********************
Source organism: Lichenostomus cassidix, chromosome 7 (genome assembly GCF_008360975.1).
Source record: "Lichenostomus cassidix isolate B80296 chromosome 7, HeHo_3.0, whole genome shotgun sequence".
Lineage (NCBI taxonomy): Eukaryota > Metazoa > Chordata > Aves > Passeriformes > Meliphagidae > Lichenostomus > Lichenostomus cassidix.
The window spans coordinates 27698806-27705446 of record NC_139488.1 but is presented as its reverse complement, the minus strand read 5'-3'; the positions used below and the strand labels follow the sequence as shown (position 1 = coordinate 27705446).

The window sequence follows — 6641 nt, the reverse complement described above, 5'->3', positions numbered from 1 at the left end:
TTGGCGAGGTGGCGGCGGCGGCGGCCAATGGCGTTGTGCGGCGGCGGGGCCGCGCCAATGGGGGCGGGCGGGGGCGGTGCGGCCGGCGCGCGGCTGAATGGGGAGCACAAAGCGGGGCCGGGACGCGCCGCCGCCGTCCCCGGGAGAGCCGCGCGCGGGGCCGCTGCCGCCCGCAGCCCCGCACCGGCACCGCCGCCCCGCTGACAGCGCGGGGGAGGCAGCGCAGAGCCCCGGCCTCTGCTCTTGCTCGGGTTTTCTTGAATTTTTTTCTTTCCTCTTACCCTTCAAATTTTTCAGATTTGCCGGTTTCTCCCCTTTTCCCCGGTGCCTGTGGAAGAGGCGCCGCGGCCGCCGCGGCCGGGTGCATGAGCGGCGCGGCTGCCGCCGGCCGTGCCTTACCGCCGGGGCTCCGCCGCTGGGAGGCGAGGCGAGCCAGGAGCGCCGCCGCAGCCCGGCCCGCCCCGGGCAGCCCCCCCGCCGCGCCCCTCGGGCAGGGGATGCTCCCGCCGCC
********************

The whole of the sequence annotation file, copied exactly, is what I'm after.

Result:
Source organism: Lichenostomus cassidix, chromosome 7 (genome assembly GCF_008360975.1).
Source record: "Lichenostomus cassidix isolate B80296 chromosome 7, HeHo_3.0, whole genome shotgun sequence".
Lineage (NCBI taxonomy): Eukaryota > Metazoa > Chordata > Aves > Passeriformes > Meliphagidae > Lichenostomus > Lichenostomus cassidix.
The window spans coordinates 27698806-27705446 of record NC_139488.1 but is presented as its reverse complement, the minus strand read 5'-3'; the positions used below and the strand labels follow the sequence as shown (position 1 = coordinate 27705446).

The window sequence follows — 6641 nt, the reverse complement described above, 5'->3', positions numbered from 1 at the left end:
TTGGCGAGGTGGCGGCGGCGGCGGCCAATGGCGTTGTGCGGCGGCGGGGCCGCGCCAATGGGGGCGGGCGGGGGCGGTGCGGCCGGCGCGCGGCTGAATGGGGAGCACAAAGCGGGGCCGGGACGCGCCGCCGCCGTCCCCGGGAGAGCCGCGCGCGGGGCCGCTGCCGCCCGCAGCCCCGCACCGGCACCGCCGCCCCGCTGACAGCGCGGGGGAGGCAGCGCAGAGCCCCGGCCTCTGCTCTTGCTCGGGTTTTCTTGAATTTTTTTCTTTCCTCTTACCCTTCAAATTTTTCAGATTTGCCGGTTTCTCCCCTTTTCCCCGGTGCCTGTGGAAGAGGCGCCGCGGCCGCCGCGGCCGGGTGCATGAGCGGCGCGGCTGCCGCCGGCCGTGCCTTACCGCCGGGGCTCCGCCGCTGGGAGGCGAGGCGAGCCAGGAGCGCCGCCGCAGCCCGGCCCGCCCCGGGCAGCCCCCCCGCCGCGCCCCTCGGGCAGGGGATGCTCCCGCCGCC